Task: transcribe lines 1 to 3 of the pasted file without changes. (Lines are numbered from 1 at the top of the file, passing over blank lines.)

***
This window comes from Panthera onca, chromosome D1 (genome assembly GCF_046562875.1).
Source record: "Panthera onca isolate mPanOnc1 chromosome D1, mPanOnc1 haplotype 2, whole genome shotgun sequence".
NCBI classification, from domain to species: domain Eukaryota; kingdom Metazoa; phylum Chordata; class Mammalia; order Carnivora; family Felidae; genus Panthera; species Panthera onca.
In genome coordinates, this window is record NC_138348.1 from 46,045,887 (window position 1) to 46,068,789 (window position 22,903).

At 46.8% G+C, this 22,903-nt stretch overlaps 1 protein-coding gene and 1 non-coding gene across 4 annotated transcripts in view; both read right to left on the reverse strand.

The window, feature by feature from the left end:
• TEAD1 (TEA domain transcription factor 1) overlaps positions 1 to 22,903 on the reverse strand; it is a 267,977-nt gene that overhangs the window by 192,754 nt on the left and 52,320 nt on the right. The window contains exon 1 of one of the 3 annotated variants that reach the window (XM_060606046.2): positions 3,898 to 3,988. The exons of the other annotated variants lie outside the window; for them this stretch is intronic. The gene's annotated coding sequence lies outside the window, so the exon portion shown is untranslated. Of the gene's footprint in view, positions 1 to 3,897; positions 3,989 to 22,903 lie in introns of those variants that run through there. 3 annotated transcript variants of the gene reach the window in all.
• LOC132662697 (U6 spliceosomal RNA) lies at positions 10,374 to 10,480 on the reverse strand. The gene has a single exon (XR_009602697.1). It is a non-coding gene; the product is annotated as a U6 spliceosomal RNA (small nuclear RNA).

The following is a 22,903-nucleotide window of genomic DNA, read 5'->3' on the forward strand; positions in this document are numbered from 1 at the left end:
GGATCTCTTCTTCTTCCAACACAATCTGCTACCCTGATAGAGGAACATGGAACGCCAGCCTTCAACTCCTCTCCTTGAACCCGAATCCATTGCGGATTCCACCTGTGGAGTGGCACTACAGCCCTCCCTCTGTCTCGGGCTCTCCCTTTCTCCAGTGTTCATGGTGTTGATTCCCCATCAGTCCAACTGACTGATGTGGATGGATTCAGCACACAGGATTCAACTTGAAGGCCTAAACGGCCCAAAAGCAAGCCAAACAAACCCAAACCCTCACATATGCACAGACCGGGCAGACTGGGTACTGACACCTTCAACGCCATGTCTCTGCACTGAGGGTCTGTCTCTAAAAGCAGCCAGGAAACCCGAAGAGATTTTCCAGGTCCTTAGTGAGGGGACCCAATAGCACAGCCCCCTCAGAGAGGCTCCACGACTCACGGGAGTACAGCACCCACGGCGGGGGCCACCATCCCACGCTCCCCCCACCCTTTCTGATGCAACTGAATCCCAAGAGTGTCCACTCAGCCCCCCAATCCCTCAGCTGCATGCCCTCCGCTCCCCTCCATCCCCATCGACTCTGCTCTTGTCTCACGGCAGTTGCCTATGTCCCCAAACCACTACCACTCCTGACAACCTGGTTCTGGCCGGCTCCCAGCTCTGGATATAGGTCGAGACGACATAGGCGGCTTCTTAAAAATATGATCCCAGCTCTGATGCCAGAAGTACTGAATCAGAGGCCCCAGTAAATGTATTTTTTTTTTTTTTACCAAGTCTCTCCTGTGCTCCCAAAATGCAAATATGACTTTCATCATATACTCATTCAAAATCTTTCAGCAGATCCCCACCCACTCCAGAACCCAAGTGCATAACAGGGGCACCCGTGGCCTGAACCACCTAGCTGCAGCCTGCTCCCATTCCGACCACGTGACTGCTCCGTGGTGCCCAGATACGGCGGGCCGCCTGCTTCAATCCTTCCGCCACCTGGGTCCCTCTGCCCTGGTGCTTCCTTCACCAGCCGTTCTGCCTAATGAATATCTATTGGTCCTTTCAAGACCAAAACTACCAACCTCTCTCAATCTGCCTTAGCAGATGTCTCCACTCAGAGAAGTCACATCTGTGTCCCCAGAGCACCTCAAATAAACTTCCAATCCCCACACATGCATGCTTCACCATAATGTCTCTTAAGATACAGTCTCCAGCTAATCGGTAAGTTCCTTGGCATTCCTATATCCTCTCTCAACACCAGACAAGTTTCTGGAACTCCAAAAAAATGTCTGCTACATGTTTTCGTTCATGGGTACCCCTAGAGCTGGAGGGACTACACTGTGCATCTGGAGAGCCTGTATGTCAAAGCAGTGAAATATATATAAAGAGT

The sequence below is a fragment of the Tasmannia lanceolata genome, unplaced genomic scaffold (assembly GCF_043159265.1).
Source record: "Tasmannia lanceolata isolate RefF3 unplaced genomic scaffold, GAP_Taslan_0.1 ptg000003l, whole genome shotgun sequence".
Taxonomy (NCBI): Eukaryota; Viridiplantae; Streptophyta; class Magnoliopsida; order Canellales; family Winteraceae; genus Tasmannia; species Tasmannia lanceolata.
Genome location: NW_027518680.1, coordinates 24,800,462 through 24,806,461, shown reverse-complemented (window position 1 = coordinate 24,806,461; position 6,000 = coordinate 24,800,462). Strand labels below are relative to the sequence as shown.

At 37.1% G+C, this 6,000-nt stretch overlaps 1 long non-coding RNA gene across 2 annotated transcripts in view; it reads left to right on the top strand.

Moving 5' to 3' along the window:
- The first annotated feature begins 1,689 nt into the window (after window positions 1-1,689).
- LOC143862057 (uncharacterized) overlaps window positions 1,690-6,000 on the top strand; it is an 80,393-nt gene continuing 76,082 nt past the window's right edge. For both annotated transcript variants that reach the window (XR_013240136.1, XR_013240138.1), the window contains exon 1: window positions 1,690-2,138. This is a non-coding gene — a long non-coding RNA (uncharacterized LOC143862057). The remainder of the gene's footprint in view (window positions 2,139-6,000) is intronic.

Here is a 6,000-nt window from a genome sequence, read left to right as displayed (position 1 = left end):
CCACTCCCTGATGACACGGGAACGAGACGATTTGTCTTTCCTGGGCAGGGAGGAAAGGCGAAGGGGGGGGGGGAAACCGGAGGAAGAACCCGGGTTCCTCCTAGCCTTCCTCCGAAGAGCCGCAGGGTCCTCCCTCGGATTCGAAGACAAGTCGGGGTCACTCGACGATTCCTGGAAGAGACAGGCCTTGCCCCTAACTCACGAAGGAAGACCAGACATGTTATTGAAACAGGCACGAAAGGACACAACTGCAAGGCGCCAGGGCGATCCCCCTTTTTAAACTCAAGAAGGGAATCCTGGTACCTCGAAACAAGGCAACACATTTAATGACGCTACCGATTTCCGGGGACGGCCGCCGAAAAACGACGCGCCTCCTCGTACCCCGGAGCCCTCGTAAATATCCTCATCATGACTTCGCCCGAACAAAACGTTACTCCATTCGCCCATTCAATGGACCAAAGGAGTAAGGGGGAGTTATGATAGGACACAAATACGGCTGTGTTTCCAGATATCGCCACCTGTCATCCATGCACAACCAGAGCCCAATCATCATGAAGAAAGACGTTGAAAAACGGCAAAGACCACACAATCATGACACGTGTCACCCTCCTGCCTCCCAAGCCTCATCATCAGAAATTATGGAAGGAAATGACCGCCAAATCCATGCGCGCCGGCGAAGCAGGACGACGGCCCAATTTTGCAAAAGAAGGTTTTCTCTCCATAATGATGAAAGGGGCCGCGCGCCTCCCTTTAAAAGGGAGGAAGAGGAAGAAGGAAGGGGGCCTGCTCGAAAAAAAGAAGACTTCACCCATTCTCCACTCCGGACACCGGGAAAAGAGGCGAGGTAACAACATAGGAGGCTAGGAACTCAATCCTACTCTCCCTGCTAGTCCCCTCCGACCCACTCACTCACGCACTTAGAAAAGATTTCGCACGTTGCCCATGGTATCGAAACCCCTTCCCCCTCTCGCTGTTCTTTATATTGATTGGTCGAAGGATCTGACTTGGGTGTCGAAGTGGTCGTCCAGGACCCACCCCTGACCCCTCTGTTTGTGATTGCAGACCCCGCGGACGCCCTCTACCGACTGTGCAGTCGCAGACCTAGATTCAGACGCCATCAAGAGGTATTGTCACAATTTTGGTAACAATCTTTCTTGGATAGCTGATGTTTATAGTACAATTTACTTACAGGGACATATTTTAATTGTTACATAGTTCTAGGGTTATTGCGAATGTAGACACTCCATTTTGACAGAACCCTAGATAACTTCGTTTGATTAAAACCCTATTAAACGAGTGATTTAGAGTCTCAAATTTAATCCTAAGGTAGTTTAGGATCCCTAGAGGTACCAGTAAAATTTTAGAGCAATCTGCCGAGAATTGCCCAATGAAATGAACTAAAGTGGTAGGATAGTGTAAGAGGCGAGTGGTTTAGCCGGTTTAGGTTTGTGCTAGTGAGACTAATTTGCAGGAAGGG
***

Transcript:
This window comes from Panthera onca, chromosome D1 (genome assembly GCF_046562875.1).
Source record: "Panthera onca isolate mPanOnc1 chromosome D1, mPanOnc1 haplotype 2, whole genome shotgun sequence".
NCBI classification, from domain to species: domain Eukaryota; kingdom Metazoa; phylum Chordata; class Mammalia; order Carnivora; family Felidae; genus Panthera; species Panthera onca.